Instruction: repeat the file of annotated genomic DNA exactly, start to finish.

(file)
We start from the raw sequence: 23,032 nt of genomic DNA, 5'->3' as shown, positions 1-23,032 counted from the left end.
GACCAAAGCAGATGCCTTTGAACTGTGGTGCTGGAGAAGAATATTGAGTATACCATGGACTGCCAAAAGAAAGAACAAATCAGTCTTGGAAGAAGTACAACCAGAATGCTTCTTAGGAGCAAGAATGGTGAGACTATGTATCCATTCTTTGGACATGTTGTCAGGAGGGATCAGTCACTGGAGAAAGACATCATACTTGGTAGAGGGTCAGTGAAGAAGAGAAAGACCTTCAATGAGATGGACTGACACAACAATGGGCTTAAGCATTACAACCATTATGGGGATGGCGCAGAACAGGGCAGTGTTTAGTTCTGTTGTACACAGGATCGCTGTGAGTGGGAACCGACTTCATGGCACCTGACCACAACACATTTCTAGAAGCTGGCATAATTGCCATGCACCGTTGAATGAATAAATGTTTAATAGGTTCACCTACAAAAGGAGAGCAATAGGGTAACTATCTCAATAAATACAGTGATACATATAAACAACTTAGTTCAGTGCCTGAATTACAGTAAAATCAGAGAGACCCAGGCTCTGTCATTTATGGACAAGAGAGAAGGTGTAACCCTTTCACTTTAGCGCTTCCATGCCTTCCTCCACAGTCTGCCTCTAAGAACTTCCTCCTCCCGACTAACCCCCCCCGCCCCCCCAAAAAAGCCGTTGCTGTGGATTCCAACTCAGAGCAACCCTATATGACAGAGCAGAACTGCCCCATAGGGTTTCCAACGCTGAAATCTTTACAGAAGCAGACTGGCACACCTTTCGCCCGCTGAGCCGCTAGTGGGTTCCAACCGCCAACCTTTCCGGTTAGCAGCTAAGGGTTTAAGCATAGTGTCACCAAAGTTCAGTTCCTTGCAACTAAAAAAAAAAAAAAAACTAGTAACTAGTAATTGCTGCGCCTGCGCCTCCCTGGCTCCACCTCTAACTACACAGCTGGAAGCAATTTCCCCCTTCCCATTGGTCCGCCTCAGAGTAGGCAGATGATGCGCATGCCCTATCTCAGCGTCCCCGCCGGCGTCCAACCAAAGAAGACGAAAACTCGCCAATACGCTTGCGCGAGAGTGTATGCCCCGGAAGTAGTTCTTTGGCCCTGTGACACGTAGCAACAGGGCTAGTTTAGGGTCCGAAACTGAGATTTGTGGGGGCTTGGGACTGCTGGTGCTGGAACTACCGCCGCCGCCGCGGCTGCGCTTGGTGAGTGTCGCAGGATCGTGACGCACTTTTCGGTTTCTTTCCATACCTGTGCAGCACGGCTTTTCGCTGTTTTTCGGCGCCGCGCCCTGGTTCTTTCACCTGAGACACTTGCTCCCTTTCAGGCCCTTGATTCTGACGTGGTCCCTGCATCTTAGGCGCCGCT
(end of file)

We start from the raw sequence: 23,032 nt of genomic DNA, 5'->3' as shown, positions 1-23,032 counted from the left end.
GACCAAAGCAGATGCCTTTGAACTGTGGTGCTGGAGAAGAATATTGAGTATACCATGGACTGCCAAAAGAAAGAACAAATCAGTCTTGGAAGAAGTACAACCAGAATGCTTCTTAGGAGCAAGAATGGTGAGACTATGTATCCATTCTTTGGACATGTTGTCAGGAGGGATCAGTCACTGGAGAAAGACATCATACTTGGTAGAGGGTCAGTGAAGAAGAGAAAGACCTTCAATGAGATGGACTGACACAACAATGGGCTTAAGCATTACAACCATTATGGGGATGGCGCAGAACAGGGCAGTGTTTAGTTCTGTTGTACACAGGATCGCTGTGAGTGGGAACCGACTTCATGGCACCTGACCACAACACATTTCTAGAAGCTGGCATAATTGCCATGCACCGTTGAATGAATAAATGTTTAATAGGTTCACCTACAAAAGGAGAGCAATAGGGTAACTATCTCAATAAATACAGTGATACATATAAACAACTTAGTTCAGTGCCTGAATTACAGTAAAATCAGAGAGACCCAGGCTCTGTCATTTATGGACAAGAGAGAAGGTGTAACCCTTTCACTTTAGCGCTTCCATGCCTTCCTCCACAGTCTGCCTCTAAGAACTTCCTCCTCCCGACTAACCCCCCCCGCCCCCCCAAAAAAGCCGTTGCTGTGGATTCCAACTCAGAGCAACCCTATATGACAGAGCAGAACTGCCCCATAGGGTTTCCAACGCTGAAATCTTTACAGAAGCAGACTGGCACACCTTTCGCCCGCTGAGCCGCTAGTGGGTTCCAACCGCCAACCTTTCCGGTTAGCAGCTAAGGGTTTAAGCATAGTGTCACCAAAGTTCAGTTCCTTGCAACTAAAAAAAAAAAAAAAACTAGTAACTAGTAATTGCTGCGCCTGCGCCTCCCTGGCTCCACCTCTAACTACACAGCTGGAAGCAATTTCCCCCTTCCCATTGGTCCGCCTCAGAGTAGGCAGATGATGCGCATGCCCTATCTCAGCGTCCCCGCCGGCGTCCAACCAAAGAAGACGAAAACTCGCCAATACGCTTGCGCGAGAGTGTATGCCCCGGAAGTAGTTCTTTGGCCCTGTGACACGTAGCAACAGGGCTAGTTTAGGGTCCGAAACTGAGATTTGTGGGGGCTTGGGACTGCTGGTGCTGGAACTACCGCCGCCGCCGCGGCTGCGCTTGGTGAGTGTCGCAGGATCGTGACGCACTTTTCGGTTTCTTTCCATACCTGTGCAGCACGGCTTTTCGCTGTTTTTCGGCGCCGCGCCCTGGTTCTTTCACCTGAGACACTTGCTCCCTTTCAGGCCCTTGATTCTGACGTGGTCCCTGCATCTTAGGCGCCGCT